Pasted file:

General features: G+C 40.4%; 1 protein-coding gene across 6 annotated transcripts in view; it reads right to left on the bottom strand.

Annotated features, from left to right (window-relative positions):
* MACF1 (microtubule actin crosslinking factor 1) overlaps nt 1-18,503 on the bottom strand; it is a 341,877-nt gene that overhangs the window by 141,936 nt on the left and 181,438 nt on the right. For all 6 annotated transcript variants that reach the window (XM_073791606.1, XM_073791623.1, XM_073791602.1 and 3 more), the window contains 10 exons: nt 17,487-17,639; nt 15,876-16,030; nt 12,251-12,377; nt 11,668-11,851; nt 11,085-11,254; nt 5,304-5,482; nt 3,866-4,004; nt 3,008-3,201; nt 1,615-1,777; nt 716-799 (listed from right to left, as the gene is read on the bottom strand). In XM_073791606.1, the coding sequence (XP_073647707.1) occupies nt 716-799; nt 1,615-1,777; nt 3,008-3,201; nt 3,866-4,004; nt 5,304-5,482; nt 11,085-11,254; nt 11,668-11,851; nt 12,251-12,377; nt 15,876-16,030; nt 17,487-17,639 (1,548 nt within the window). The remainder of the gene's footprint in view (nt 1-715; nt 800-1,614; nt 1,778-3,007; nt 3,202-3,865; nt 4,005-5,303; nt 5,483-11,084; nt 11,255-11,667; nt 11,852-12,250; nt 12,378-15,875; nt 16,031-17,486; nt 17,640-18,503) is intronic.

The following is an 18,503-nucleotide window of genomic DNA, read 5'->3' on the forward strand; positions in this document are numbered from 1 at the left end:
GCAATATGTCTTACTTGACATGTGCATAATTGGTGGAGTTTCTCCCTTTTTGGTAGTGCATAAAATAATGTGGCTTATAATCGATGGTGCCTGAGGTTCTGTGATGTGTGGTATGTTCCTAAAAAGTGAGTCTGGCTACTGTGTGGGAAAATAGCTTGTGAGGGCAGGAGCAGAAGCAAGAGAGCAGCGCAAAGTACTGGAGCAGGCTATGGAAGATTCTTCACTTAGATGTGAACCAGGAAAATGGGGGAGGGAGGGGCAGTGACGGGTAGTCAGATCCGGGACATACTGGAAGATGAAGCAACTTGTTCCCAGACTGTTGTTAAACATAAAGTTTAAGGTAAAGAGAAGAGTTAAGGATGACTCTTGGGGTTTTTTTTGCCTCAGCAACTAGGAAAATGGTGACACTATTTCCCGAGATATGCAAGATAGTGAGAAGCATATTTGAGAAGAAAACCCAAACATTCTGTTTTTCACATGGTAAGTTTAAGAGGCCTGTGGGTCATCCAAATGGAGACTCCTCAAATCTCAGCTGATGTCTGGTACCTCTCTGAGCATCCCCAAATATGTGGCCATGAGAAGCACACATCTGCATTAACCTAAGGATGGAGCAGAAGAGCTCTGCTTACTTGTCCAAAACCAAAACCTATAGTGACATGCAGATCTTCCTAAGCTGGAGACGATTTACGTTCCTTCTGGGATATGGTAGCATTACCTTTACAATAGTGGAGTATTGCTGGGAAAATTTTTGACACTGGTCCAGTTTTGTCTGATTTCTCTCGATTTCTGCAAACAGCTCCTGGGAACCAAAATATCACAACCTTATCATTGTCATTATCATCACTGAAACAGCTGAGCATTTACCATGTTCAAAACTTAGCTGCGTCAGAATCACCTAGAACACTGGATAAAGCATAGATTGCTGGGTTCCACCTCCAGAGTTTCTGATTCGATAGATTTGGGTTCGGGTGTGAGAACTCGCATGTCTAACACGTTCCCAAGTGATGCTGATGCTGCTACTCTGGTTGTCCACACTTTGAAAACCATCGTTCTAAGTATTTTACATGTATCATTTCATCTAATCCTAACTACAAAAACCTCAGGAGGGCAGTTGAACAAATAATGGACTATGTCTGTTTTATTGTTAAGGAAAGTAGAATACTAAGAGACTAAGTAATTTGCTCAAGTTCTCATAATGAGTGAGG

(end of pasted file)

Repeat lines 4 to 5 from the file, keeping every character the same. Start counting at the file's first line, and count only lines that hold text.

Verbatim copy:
The following is an 18,503-nucleotide window of genomic DNA, read 5'->3' on the forward strand; positions in this document are numbered from 1 at the left end:
GCAATATGTCTTACTTGACATGTGCATAATTGGTGGAGTTTCTCCCTTTTTGGTAGTGCATAAAATAATGTGGCTTATAATCGATGGTGCCTGAGGTTCTGTGATGTGTGGTATGTTCCTAAAAAGTGAGTCTGGCTACTGTGTGGGAAAATAGCTTGTGAGGGCAGGAGCAGAAGCAAGAGAGCAGCGCAAAGTACTGGAGCAGGCTATGGAAGATTCTTCACTTAGATGTGAACCAGGAAAATGGGGGAGGGAGGGGCAGTGACGGGTAGTCAGATCCGGGACATACTGGAAGATGAAGCAACTTGTTCCCAGACTGTTGTTAAACATAAAGTTTAAGGTAAAGAGAAGAGTTAAGGATGACTCTTGGGGTTTTTTTTGCCTCAGCAACTAGGAAAATGGTGACACTATTTCCCGAGATATGCAAGATAGTGAGAAGCATATTTGAGAAGAAAACCCAAACATTCTGTTTTTCACATGGTAAGTTTAAGAGGCCTGTGGGTCATCCAAATGGAGACTCCTCAAATCTCAGCTGATGTCTGGTACCTCTCTGAGCATCCCCAAATATGTGGCCATGAGAAGCACACATCTGCATTAACCTAAGGATGGAGCAGAAGAGCTCTGCTTACTTGTCCAAAACCAAAACCTATAGTGACATGCAGATCTTCCTAAGCTGGAGACGATTTACGTTCCTTCTGGGATATGGTAGCATTACCTTTACAATAGTGGAGTATTGCTGGGAAAATTTTTGACACTGGTCCAGTTTTGTCTGATTTCTCTCGATTTCTGCAAACAGCTCCTGGGAACCAAAATATCACAACCTTATCATTGTCATTATCATCACTGAAACAGCTGAGCATTTACCATGTTCAAAACTTAGCTGCGTCAGAATCACCTAGAACACTGGATAAAGCATAGATTGCTGGGTTCCACCTCCAGAGTTTCTGATTCGATAGATTTGGGTTCGGGTGTGAGAACTCGCATGTCTAACACGTTCCCAAGTGATGCTGATGCTGCTACTCTGGTTGTCCACACTTTGAAAACCATCGTTCTAAGTATTTTACATGTATCATTTCATCTAATCCTAACTACAAAAACCTCAGGAGGGCAGTTGAACAAATAATGGACTATGTCTGTTTTATTGTTAAGGAAAGTAGAATACTAAGAGACTAAGTAATTTGCTCAAGTTCTCATAATGAGTGAGG